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HIPAA

“Hippa?” Sara asked. “Do you mean hippo?”


“No,” answered Analee. “HIPAA. The Health Insurance Portability and Accountability Act.”


Sara was confused. “The what act?”


“HIPAA is a federal law that protects a patient’s privacy.” Analee explained. “It says the patients in our center have to sign a form telling them what information about them we will share and why we will share it. It also says that we have to protect any information that can identify a patient like a patient’s name, care plan, medical history, medications, or anything else that can identify the patient.”


Sara wondered, “So how are we supposed to do our jobs? We have to talk to each other.”


“We can talk to each other about a patient if we both are taking care of that patient. But we shouldn’t talk about the patient to coworkers or volunteers who aren’t taking care of that patient. We also shouldn’t talk about patients with our family and friends.”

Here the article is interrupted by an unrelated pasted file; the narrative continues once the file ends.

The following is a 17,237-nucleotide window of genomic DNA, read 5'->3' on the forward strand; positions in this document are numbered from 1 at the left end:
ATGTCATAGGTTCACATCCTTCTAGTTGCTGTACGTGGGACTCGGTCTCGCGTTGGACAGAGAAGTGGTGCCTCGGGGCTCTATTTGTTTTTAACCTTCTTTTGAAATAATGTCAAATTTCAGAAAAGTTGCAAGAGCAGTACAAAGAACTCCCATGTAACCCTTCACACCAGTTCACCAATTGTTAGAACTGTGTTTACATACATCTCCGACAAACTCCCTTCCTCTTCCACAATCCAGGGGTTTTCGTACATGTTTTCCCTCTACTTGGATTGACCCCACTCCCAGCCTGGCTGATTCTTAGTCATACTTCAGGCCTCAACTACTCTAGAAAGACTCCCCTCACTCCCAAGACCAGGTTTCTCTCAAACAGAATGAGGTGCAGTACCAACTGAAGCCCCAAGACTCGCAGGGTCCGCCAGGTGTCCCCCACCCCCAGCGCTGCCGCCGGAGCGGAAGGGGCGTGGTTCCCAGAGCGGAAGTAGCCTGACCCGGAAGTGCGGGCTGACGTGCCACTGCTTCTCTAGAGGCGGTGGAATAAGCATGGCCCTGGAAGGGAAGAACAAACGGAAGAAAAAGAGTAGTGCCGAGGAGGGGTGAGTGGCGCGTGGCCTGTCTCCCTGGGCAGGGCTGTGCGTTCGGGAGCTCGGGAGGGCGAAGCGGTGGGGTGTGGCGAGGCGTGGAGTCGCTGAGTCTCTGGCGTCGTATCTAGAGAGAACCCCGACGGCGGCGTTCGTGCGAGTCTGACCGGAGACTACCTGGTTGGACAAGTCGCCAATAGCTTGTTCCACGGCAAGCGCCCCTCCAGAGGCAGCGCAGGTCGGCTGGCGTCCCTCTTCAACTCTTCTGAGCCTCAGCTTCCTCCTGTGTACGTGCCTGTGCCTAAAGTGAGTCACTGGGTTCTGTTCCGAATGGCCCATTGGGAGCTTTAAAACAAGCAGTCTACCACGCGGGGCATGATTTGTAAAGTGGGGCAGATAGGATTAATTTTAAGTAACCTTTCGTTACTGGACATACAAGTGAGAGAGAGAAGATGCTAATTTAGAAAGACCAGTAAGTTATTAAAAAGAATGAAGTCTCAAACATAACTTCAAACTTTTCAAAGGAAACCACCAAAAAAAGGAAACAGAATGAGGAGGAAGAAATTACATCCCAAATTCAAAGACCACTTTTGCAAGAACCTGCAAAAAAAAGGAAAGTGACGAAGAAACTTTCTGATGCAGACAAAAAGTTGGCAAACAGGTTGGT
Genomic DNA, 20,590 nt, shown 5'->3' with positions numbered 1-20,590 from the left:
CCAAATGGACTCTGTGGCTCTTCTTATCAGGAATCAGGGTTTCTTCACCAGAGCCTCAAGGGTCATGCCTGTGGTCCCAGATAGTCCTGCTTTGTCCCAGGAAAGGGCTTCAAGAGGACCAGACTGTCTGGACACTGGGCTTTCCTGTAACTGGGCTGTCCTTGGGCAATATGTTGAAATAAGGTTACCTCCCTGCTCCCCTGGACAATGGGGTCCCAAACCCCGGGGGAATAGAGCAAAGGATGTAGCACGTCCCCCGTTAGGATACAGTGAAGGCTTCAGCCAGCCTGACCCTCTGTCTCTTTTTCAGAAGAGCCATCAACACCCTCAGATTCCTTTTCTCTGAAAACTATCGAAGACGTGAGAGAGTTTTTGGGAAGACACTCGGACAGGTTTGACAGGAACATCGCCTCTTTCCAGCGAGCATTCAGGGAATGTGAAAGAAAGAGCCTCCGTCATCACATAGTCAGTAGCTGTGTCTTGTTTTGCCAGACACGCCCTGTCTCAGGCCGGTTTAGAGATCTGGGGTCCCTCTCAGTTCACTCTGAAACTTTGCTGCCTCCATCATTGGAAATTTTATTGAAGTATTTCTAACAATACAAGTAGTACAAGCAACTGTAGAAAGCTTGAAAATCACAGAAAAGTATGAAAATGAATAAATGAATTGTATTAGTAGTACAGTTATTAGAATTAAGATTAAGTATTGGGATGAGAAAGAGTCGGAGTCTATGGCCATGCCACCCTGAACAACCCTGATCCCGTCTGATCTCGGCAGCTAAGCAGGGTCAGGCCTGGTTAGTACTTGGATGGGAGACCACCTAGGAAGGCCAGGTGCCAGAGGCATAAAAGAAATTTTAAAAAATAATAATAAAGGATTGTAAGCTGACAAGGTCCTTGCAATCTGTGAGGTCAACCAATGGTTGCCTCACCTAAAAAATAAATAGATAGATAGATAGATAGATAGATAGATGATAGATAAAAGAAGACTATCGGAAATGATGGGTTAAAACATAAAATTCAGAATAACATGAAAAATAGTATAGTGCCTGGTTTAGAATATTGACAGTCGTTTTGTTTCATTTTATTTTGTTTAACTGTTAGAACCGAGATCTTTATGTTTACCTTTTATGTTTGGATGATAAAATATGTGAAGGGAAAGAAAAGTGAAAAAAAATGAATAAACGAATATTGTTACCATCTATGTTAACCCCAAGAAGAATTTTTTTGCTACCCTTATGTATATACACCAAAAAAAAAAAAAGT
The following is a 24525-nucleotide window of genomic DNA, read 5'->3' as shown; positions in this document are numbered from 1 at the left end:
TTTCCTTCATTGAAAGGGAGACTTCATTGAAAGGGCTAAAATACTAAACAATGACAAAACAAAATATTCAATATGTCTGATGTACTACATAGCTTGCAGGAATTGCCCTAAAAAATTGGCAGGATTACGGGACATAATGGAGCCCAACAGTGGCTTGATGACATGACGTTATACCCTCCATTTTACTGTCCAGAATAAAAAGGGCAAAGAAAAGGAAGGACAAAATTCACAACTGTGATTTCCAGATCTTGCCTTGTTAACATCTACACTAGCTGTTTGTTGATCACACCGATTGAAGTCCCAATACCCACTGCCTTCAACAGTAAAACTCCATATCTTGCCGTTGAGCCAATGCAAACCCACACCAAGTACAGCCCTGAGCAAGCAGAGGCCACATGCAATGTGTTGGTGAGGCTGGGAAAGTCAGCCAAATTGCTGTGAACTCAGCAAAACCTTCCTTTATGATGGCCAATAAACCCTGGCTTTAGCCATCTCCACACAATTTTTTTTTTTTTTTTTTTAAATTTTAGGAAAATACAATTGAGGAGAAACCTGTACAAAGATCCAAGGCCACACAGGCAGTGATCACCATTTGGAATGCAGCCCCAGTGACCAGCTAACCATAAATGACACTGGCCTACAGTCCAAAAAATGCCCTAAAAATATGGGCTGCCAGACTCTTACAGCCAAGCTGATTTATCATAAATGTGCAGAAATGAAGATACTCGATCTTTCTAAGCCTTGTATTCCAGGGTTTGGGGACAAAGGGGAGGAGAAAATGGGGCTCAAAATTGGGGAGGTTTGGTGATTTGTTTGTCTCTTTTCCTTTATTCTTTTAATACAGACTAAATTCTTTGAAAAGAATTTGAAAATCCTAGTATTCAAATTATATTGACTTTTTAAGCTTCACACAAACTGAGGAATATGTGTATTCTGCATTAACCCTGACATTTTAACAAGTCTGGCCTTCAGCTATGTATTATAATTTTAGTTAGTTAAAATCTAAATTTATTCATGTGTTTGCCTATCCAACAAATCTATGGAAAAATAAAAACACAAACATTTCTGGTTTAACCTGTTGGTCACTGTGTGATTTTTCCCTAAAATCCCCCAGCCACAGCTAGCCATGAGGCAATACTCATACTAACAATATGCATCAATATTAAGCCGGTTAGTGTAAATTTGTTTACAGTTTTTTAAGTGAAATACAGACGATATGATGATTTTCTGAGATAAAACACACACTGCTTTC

“What about a patient’s family and friends? Can we talk to them?”


“Maybe. We can only share information with a patient’s personal representative. That’s usually a spouse, parent, guardian, or lawyer. If someone is in the room when we are going to provide any care, it is always best to ask the patient if he or she wants privacy.”


“That’s a lot to remember,” Sara said.


“Yes, it is,” answered Analee, “but it is very important in providing the best care we can to our patients.”

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© 2015 by Southwest Adult Basic Education

Project made financially possible through grants from:

Southwest Initiative Foundation, Marshall Community Foundation, Southwest Regional Transition Partners, Southwest Adult Basic Education, Marshall Healthcare Partners